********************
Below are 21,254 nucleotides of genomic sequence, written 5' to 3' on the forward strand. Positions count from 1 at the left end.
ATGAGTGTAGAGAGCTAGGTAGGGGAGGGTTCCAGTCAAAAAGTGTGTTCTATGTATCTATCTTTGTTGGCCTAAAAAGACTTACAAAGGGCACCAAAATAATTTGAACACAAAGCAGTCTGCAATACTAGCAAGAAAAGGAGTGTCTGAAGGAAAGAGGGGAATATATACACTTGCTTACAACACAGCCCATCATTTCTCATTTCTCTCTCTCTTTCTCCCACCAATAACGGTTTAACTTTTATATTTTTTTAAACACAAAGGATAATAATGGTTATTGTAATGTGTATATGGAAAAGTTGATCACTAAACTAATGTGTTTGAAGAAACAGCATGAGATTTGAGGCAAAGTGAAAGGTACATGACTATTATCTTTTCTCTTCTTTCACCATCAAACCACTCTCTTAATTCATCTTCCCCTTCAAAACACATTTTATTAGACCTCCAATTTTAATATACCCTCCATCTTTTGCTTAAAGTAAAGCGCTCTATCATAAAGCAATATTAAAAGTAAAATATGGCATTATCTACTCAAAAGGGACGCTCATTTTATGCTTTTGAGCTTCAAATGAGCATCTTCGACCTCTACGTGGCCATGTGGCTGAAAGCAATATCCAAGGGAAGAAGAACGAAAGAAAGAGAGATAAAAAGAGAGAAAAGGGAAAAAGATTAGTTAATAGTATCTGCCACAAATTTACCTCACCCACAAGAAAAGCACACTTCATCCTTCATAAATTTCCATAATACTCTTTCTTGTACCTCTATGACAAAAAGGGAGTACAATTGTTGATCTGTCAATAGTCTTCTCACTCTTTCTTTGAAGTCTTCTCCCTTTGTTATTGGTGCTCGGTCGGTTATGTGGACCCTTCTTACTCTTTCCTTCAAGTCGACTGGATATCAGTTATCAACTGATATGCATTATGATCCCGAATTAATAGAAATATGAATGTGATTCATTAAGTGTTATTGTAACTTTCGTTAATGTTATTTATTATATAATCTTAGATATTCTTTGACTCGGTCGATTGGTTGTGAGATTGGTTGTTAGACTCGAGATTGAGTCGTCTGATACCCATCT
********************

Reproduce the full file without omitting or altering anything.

Below are 21,254 nucleotides of genomic sequence, written 5' to 3' on the forward strand. Positions count from 1 at the left end.
ATGAGTGTAGAGAGCTAGGTAGGGGAGGGTTCCAGTCAAAAAGTGTGTTCTATGTATCTATCTTTGTTGGCCTAAAAAGACTTACAAAGGGCACCAAAATAATTTGAACACAAAGCAGTCTGCAATACTAGCAAGAAAAGGAGTGTCTGAAGGAAAGAGGGGAATATATACACTTGCTTACAACACAGCCCATCATTTCTCATTTCTCTCTCTCTTTCTCCCACCAATAACGGTTTAACTTTTATATTTTTTTAAACACAAAGGATAATAATGGTTATTGTAATGTGTATATGGAAAAGTTGATCACTAAACTAATGTGTTTGAAGAAACAGCATGAGATTTGAGGCAAAGTGAAAGGTACATGACTATTATCTTTTCTCTTCTTTCACCATCAAACCACTCTCTTAATTCATCTTCCCCTTCAAAACACATTTTATTAGACCTCCAATTTTAATATACCCTCCATCTTTTGCTTAAAGTAAAGCGCTCTATCATAAAGCAATATTAAAAGTAAAATATGGCATTATCTACTCAAAAGGGACGCTCATTTTATGCTTTTGAGCTTCAAATGAGCATCTTCGACCTCTACGTGGCCATGTGGCTGAAAGCAATATCCAAGGGAAGAAGAACGAAAGAAAGAGAGATAAAAAGAGAGAAAAGGGAAAAAGATTAGTTAATAGTATCTGCCACAAATTTACCTCACCCACAAGAAAAGCACACTTCATCCTTCATAAATTTCCATAATACTCTTTCTTGTACCTCTATGACAAAAAGGGAGTACAATTGTTGATCTGTCAATAGTCTTCTCACTCTTTCTTTGAAGTCTTCTCCCTTTGTTATTGGTGCTCGGTCGGTTATGTGGACCCTTCTTACTCTTTCCTTCAAGTCGACTGGATATCAGTTATCAACTGATATGCATTATGATCCCGAATTAATAGAAATATGAATGTGATTCATTAAGTGTTATTGTAACTTTCGTTAATGTTATTTATTATATAATCTTAGATATTCTTTGACTCGGTCGATTGGTTGTGAGATTGGTTGTTAGACTCGAGATTGAGTCGTCTGATACCCATCT